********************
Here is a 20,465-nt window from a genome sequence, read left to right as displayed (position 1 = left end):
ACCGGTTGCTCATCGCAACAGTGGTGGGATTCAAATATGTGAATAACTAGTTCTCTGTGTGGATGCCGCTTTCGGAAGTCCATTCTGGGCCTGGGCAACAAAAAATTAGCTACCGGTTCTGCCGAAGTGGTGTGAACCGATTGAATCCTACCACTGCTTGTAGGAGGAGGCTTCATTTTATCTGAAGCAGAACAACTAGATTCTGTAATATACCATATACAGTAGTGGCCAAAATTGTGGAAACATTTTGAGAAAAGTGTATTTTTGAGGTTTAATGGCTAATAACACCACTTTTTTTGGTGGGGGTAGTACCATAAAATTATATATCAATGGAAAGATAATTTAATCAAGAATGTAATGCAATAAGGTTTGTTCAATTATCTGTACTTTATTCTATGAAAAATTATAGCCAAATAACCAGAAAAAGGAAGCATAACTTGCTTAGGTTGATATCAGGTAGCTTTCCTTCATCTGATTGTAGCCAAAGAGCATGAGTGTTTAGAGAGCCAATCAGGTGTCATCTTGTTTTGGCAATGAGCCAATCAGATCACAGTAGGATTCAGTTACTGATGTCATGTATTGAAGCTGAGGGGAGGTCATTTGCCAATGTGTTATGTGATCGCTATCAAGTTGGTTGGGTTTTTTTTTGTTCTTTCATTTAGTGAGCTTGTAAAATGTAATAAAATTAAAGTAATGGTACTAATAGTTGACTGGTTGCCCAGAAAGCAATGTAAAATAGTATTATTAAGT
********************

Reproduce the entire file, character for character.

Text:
Here is a 20,465-nt window from a genome sequence, read left to right as displayed (position 1 = left end):
ACCGGTTGCTCATCGCAACAGTGGTGGGATTCAAATATGTGAATAACTAGTTCTCTGTGTGGATGCCGCTTTCGGAAGTCCATTCTGGGCCTGGGCAACAAAAAATTAGCTACCGGTTCTGCCGAAGTGGTGTGAACCGATTGAATCCTACCACTGCTTGTAGGAGGAGGCTTCATTTTATCTGAAGCAGAACAACTAGATTCTGTAATATACCATATACAGTAGTGGCCAAAATTGTGGAAACATTTTGAGAAAAGTGTATTTTTGAGGTTTAATGGCTAATAACACCACTTTTTTTGGTGGGGGTAGTACCATAAAATTATATATCAATGGAAAGATAATTTAATCAAGAATGTAATGCAATAAGGTTTGTTCAATTATCTGTACTTTATTCTATGAAAAATTATAGCCAAATAACCAGAAAAAGGAAGCATAACTTGCTTAGGTTGATATCAGGTAGCTTTCCTTCATCTGATTGTAGCCAAAGAGCATGAGTGTTTAGAGAGCCAATCAGGTGTCATCTTGTTTTGGCAATGAGCCAATCAGATCACAGTAGGATTCAGTTACTGATGTCATGTATTGAAGCTGAGGGGAGGTCATTTGCCAATGTGTTATGTGATCGCTATCAAGTTGGTTGGGTTTTTTTTTGTTCTTTCATTTAGTGAGCTTGTAAAATGTAATAAAATTAAAGTAATGGTACTAATAGTTGACTGGTTGCCCAGAAAGCAATGTAAAATAGTATTATTAAGT